Comment: Add sprinklers to Christmas wish list
At the risk of preaching to the converted, the next few weeks have to be among the scariest on the calendar for Canada’s fire services. You all know it’s stupid and dangerous for people to take the batteries out of their smoke detectors or come home after a few too many pops and turn on the deep fryer for some late night fries and then fall asleep.
December 5, 2008 By Laura King
At the risk of preaching to the converted, the next few weeks have to be among the scariest on the calendar for Canada’s fire services. You all know it’s stupid and dangerous for people to take the batteries out of their smoke detectors or come home after a few too many pops and turn on the deep fryer for some late night fries and then fall asleep. Or sit around a camp fire that never gets properly extinguished with the resulting bush fire triggering an evacuation.
But add to that the seasonal ritual of putting a fir tree in the house for two or three weeks, stringing it with electrical wires, lighting candles and enjoying some holiday spirits. Like I said, I’m singing to the choir.
A new report by the United States Fire Administration identifies the benefits of residential sprinklers in containing the heat release from Christmas trees. (It’s cleverly titled Impact of a Residential Sprinkler on the Heat Release Rate of a Christmas Tree Fire.)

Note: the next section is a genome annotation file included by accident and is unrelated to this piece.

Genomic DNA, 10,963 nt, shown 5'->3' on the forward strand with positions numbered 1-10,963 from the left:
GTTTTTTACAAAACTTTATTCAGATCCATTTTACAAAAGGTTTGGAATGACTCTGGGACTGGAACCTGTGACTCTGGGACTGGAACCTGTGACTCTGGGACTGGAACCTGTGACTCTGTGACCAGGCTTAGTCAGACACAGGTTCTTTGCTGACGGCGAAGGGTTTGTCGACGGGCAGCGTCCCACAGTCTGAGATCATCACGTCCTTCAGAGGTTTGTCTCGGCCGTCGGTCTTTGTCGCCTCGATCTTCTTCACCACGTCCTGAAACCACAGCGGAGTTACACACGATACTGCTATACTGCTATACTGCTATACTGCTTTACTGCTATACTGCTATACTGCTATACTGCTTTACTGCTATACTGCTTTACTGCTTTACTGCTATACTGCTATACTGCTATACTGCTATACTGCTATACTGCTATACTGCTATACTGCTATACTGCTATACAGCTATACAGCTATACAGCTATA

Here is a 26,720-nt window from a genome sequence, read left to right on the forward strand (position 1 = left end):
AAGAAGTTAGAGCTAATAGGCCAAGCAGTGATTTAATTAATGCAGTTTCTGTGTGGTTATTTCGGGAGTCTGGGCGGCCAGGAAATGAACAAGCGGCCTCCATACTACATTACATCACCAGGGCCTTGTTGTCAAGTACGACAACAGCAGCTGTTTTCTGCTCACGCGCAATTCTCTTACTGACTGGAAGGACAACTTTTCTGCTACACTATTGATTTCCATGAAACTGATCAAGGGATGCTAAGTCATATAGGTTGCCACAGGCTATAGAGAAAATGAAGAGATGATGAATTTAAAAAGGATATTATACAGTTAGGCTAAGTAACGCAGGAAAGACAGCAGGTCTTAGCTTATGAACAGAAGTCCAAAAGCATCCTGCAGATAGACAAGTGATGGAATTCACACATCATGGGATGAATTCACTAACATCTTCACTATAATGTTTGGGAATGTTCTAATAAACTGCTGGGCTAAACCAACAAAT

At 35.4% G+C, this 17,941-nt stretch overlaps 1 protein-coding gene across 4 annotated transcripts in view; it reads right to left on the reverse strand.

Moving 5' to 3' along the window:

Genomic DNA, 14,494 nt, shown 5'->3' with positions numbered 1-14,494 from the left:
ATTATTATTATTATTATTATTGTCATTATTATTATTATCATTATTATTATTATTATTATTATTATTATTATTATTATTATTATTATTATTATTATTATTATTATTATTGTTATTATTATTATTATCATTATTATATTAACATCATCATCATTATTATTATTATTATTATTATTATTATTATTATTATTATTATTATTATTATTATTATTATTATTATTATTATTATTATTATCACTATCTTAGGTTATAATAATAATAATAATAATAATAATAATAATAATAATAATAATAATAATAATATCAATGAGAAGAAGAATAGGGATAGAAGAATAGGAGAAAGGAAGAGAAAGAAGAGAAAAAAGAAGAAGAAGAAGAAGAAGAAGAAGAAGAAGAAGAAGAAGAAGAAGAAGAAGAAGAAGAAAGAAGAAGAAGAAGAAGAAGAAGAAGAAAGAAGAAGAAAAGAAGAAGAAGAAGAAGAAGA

The study found that even a single sprinkler was able to prevent a flashover and, in many instances, put out a fire before the firefighters arrived. And, while you’re making the pre-Christmas fire safety education speeches don’t forget to point out the importance of watering the tree. The study also found that high moisture content in the needles goes a long way to slow or even stop the spread of fire.
Dan Madrzykowski, a fire protection engineer with the National Institute of Standards and Technology, laid out a primary and seemingly obvious conclusion. “This project’s experiments demonstrate that a small amount of water can have a significant impact on a fire.”
The study landed in my e-mail in box a couple of weeks ago along with the barrage of daily press releases but caught my eye because I was in the middle of editing a story on residential sprinklers. It’s cricual that we get the message out. It’s that time of year. Dry trees, electrical wires, paper and gift wrap, candles, fireplaces . . . it’s a wonder the trucks aren’t rolling 24/7.
So, here’s a wish for good luck and smart ratepayers this holiday season. Not every tragedy is inevitable. Fire education makes a difference.
As I sign off on the final editorial of 2008, I want to thank the writers, photographers and others who have helped build the content of our magazines and website. I know from your calls and e-mails that these pages serve as an industry gathering place. We’re proud of that.
Thanks also to the many people who took time to share their stories and concerns, to educate me on the challenges and priorites and the successes and failures of the Canadian fire services. It means a great deal to me to have your time and trust.
To everyone else, thanks for reading. We appreciate it.
Here’s a wish to everyone for a happy, healthy, prosperous and safe 2009. Happy holidays and Merry Christmas.
One other quick note, Steve Kraft’s Your Call column will return in February.
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